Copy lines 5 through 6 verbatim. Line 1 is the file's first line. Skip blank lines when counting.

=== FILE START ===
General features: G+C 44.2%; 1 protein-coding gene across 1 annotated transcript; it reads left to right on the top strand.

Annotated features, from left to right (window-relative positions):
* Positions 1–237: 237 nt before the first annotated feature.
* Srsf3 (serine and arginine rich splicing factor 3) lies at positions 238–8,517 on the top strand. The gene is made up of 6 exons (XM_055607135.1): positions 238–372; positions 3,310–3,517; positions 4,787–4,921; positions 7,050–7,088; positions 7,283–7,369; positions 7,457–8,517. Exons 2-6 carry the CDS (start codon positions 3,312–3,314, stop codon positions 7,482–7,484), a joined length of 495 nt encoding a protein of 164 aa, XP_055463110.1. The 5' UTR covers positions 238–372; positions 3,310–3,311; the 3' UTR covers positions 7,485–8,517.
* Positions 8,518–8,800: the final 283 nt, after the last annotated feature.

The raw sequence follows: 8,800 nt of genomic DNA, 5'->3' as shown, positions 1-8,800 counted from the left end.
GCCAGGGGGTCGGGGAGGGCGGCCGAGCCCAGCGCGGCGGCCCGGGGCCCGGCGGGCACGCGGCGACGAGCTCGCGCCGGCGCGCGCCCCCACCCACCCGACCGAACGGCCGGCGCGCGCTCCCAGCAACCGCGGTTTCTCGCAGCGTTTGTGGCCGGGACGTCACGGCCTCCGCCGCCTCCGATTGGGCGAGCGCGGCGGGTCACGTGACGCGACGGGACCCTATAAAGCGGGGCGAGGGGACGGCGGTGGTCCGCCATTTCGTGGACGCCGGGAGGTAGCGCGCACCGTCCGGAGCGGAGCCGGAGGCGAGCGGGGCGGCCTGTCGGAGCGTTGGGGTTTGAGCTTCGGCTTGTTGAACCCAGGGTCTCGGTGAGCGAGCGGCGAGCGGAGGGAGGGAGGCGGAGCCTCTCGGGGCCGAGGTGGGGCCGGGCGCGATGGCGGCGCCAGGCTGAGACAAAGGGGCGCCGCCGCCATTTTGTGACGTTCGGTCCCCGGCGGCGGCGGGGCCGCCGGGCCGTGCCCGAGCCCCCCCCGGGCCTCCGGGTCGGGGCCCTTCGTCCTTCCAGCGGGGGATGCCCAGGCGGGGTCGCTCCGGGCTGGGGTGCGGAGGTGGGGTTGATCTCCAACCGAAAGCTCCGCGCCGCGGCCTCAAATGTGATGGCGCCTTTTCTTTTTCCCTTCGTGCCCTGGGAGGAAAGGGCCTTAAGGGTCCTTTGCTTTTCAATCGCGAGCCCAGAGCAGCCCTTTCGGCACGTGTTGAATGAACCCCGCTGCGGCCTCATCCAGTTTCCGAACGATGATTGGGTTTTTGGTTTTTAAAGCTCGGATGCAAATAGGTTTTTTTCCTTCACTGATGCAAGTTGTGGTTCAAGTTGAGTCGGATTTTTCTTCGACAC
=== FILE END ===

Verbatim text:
* Positions 8,518–8,800: the final 283 nt, after the last annotated feature.

The raw sequence follows: 8,800 nt of genomic DNA, 5'->3' as shown, positions 1-8,800 counted from the left end.